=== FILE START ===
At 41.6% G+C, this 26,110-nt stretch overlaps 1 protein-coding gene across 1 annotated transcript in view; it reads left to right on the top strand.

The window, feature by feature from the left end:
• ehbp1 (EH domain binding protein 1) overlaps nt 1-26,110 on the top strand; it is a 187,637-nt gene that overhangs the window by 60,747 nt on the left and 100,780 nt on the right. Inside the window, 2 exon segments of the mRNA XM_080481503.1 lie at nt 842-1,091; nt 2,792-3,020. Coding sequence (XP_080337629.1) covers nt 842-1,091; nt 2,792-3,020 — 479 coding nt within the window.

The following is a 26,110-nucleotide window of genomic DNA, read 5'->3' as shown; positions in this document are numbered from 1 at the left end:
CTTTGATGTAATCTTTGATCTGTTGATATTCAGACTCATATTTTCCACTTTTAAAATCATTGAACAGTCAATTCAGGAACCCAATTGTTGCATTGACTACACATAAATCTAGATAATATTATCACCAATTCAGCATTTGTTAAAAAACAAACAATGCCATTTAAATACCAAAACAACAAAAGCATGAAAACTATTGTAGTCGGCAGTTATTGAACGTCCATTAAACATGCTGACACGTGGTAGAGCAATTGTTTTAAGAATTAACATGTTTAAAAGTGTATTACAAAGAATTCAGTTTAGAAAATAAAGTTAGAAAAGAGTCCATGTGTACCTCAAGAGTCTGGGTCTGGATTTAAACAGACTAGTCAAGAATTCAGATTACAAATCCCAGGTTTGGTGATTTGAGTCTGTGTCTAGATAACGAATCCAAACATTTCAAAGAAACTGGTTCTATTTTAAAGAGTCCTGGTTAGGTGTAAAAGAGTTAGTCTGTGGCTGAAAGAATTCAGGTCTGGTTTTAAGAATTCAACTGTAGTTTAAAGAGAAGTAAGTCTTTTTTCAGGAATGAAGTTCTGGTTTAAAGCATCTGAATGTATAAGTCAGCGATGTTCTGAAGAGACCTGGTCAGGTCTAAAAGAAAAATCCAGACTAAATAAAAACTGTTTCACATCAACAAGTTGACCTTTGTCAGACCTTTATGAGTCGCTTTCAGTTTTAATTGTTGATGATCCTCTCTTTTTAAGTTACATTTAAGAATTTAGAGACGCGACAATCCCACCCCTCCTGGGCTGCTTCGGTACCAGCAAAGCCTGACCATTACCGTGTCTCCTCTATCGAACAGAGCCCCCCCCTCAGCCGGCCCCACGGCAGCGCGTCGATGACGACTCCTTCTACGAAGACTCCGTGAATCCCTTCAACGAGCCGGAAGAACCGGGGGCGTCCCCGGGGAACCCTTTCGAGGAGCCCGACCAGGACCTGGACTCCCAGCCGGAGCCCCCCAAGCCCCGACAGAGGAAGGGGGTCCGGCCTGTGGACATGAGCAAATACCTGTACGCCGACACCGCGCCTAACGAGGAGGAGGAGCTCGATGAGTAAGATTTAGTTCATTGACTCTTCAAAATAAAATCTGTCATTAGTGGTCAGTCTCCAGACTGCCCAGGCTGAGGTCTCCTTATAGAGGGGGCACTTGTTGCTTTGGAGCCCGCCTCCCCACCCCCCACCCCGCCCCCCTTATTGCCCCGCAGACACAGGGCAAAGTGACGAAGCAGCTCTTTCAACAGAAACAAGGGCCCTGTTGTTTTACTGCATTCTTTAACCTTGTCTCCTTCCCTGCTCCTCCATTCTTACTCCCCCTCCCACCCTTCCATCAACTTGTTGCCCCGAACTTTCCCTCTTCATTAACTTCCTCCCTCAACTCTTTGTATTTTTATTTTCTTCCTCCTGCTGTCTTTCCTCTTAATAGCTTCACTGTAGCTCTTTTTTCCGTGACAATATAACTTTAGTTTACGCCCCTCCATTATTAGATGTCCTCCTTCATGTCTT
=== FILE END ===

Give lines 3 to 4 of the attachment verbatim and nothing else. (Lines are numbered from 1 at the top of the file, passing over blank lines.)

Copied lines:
• ehbp1 (EH domain binding protein 1) overlaps nt 1-26,110 on the top strand; it is a 187,637-nt gene that overhangs the window by 60,747 nt on the left and 100,780 nt on the right. Inside the window, 2 exon segments of the mRNA XM_080481503.1 lie at nt 842-1,091; nt 2,792-3,020. Coding sequence (XP_080337629.1) covers nt 842-1,091; nt 2,792-3,020 — 479 coding nt within the window.

The following is a 26,110-nucleotide window of genomic DNA, read 5'->3' as shown; positions in this document are numbered from 1 at the left end: